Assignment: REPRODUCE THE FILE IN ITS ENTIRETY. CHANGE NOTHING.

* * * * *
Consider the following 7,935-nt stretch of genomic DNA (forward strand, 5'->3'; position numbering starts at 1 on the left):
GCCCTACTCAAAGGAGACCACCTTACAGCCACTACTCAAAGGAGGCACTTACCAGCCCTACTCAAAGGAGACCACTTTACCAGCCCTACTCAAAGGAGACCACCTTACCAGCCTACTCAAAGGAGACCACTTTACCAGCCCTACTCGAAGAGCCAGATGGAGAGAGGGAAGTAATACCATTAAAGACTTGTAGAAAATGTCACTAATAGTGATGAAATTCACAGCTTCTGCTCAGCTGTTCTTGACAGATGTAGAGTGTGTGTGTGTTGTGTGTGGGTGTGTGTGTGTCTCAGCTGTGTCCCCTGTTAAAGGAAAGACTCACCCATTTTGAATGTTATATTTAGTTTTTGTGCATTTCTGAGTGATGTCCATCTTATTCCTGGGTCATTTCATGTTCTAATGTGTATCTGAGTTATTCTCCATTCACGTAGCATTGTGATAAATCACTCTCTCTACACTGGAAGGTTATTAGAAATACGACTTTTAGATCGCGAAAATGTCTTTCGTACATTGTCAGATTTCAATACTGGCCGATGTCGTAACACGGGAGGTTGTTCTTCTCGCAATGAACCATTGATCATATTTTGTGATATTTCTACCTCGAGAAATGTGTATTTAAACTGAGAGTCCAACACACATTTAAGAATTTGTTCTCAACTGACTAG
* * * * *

Consider the following 7,935-nt stretch of genomic DNA (forward strand, 5'->3'; position numbering starts at 1 on the left):
GCCCTACTCAAAGGAGACCACCTTACAGCCACTACTCAAAGGAGGCACTTACCAGCCCTACTCAAAGGAGACCACTTTACCAGCCCTACTCAAAGGAGACCACCTTACCAGCCTACTCAAAGGAGACCACTTTACCAGCCCTACTCGAAGAGCCAGATGGAGAGAGGGAAGTAATACCATTAAAGACTTGTAGAAAATGTCACTAATAGTGATGAAATTCACAGCTTCTGCTCAGCTGTTCTTGACAGATGTAGAGTGTGTGTGTGTTGTGTGTGGGTGTGTGTGTGTCTCAGCTGTGTCCCCTGTTAAAGGAAAGACTCACCCATTTTGAATGTTATATTTAGTTTTTGTGCATTTCTGAGTGATGTCCATCTTATTCCTGGGTCATTTCATGTTCTAATGTGTATCTGAGTTATTCTCCATTCACGTAGCATTGTGATAAATCACTCTCTCTACACTGGAAGGTTATTAGAAATACGACTTTTAGATCGCGAAAATGTCTTTCGTACATTGTCAGATTTCAATACTGGCCGATGTCGTAACACGGGAGGTTGTTCTTCTCGCAATGAACCATTGATCATATTTTGTGATATTTCTACCTCGAGAAATGTGTATTTAAACTGAGAGTCCAACACACATTTAAGAATTTGTTCTCAACTGACTAG